Automating Firefox for Web Application Integration

This post explains how to control Firefox from the command line with Telnet and Ruby. After presenting some context to explain why I think this hack represents an important area of concern in contemporary web application development, I’ll show how to execute it with actual install directions and code samples.

Ok, I’ll say it: I think JavaScript is cool. One of my favorite effects of the move to the modern AJAX-oriented web application architecture has been the opportunity to move ever more functionality into the client. At Grabb.it, we like to say, “Anything you can implement in JavaScript is free.” Instead of running on our servers, the JavaScript portion of our app runs on a distributed grid of thousands of machines maintained for us by our users. Also, despite the reputation given it by the Browser Wars, JavaSript is incredibly fun to develop in: it’s lightweight and extremely flexible in a unique way that somehow forces you to constantly keep your code very closely tied to the data it’s manipulating.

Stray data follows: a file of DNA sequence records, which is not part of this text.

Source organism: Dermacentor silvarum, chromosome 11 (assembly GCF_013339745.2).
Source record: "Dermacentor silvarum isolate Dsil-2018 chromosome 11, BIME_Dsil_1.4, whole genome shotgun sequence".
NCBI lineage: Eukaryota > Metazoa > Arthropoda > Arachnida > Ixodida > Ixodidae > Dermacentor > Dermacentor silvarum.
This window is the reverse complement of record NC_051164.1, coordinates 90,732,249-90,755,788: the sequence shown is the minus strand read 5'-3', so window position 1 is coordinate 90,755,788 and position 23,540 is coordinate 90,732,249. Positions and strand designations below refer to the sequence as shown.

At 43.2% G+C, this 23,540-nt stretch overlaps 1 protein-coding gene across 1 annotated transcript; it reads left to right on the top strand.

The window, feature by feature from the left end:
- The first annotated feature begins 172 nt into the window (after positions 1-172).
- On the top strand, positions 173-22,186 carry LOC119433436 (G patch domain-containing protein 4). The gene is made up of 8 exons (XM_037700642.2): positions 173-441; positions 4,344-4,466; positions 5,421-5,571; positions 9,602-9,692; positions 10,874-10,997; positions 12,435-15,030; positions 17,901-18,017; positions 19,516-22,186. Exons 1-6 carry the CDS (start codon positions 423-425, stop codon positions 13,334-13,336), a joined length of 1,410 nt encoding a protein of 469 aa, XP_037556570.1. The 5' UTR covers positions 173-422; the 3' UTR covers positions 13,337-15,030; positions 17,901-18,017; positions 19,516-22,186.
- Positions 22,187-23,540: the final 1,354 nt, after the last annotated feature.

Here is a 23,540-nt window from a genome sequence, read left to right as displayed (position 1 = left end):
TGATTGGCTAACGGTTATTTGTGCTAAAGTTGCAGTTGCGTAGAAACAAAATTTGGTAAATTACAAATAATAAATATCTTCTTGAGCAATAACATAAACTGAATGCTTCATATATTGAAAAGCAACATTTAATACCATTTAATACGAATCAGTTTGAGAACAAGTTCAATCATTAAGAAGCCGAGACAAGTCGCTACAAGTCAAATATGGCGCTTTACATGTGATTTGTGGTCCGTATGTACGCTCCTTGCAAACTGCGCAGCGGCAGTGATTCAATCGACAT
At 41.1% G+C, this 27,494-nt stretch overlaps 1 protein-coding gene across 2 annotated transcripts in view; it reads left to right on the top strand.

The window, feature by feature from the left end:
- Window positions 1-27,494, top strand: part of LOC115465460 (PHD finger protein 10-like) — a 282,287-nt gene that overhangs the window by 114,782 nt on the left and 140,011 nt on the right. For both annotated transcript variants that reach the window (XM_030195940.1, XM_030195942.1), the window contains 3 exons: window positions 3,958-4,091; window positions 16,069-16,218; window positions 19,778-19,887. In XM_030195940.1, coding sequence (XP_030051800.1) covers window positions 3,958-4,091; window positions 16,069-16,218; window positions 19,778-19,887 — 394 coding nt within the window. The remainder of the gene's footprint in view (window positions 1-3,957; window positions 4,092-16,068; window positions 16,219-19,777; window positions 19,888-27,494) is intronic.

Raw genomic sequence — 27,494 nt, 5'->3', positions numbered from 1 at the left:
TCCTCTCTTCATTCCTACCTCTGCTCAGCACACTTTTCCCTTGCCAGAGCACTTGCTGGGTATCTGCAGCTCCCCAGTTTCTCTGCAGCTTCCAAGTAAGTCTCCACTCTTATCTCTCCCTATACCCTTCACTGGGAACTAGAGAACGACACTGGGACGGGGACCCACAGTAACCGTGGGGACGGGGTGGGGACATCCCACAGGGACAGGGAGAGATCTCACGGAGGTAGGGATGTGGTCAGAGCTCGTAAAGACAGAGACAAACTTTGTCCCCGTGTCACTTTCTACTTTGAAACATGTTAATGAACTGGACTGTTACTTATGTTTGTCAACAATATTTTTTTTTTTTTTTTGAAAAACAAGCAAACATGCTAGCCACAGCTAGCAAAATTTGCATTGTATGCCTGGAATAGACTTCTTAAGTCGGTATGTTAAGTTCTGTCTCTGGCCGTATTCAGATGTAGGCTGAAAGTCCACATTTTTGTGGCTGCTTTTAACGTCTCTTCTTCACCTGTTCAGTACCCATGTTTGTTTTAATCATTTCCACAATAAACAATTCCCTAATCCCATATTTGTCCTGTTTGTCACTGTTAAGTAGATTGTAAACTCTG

The one big downside to JavaScript is its runtime environment. Not only does code running in the browser confront a Gordian Knot of browser compatibility problems, but it’s also irretreviably isolated from interoperating with other application code. While javascript libraries (like the inestimable jQuery) are increasingly proving the Alexander’s sword of the browser compatibility Knot, the issue of lack of application interoperability is only just beginning to get serious. As JavaScript’s innate advantages lure more and more application code into the browser, the question will be unavoidable: How do you get modules implemented in JavaScript to interact with those built in other languages that live in more traditional environments? How do you avoid duplicating all functionality that you put into the JavaScript portion of the application so that you can call it from outside the browser?